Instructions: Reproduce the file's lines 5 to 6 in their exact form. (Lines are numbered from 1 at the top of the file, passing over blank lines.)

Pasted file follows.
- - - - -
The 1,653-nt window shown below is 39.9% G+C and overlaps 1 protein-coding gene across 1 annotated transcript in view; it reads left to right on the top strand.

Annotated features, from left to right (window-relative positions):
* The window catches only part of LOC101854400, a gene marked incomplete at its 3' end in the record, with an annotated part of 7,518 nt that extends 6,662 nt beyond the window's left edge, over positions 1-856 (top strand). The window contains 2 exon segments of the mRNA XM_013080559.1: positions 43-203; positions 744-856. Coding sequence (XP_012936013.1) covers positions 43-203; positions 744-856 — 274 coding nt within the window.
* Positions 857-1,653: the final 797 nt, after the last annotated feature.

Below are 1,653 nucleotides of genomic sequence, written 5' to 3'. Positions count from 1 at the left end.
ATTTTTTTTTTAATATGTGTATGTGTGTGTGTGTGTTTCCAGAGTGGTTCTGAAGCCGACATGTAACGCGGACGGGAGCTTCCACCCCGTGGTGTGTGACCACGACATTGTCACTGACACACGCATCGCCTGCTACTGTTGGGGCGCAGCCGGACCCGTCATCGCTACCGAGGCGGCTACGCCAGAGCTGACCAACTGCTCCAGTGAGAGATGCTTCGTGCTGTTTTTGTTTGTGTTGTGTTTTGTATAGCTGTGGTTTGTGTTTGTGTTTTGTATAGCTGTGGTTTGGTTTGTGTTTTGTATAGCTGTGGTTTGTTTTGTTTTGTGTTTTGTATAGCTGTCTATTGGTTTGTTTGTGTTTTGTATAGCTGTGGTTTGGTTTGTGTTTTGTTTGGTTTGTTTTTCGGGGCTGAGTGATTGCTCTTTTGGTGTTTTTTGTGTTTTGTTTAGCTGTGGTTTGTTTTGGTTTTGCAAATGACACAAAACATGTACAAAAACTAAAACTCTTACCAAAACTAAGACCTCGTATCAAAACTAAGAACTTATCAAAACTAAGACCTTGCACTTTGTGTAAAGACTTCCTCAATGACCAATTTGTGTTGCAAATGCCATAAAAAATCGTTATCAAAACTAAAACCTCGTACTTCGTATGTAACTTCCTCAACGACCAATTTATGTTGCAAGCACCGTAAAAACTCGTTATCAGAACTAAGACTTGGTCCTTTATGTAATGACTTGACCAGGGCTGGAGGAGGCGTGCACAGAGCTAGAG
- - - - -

Below are 1,653 nucleotides of genomic sequence, written 5' to 3'. Positions count from 1 at the left end.
ATTTTTTTTTTAATATGTGTATGTGTGTGTGTGTGTTTCCAGAGTGGTTCTGAAGCCGACATGTAACGCGGACGGGAGCTTCCACCCCGTGGTGTGTGACCACGACATTGTCACTGACACACGCATCGCCTGCTACTGTTGGGGCGCAGCCGGACCCGTCATCGCTACCGAGGCGGCTACGCCAGAGCTGACCAACTGCTCCAGTGAGAGATGCTTCGTGCTGTTTTTGTTTGTGTTGTGTTTTGTATAGCTGTGGTTTGTGTTTGTGTTTTGTATAGCTGTGGTTTGGTTTGTGTTTTGTATAGCTGTGGTTTGTTTTGTTTTGTGTTTTGTATAGCTGTCTATTGGTTTGTTTGTGTTTTGTATAGCTGTGGTTTGGTTTGTGTTTTGTTTGGTTTGTTTTTCGGGGCTGAGTGATTGCTCTTTTGGTGTTTTTTGTGTTTTGTTTAGCTGTGGTTTGTTTTGGTTTTGCAAATGACACAAAACATGTACAAAAACTAAAACTCTTACCAAAACTAAGACCTCGTATCAAAACTAAGAACTTATCAAAACTAAGACCTTGCACTTTGTGTAAAGACTTCCTCAATGACCAATTTGTGTTGCAAATGCCATAAAAAATCGTTATCAAAACTAAAACCTCGTACTTCGTATGTAACTTCCTCAACGACCAATTTATGTTGCAAGCACCGTAAAAACTCGTTATCAGAACTAAGACTTGGTCCTTTATGTAATGACTTGACCAGGGCTGGAGGAGGCGTGCACAGAGCTAGAG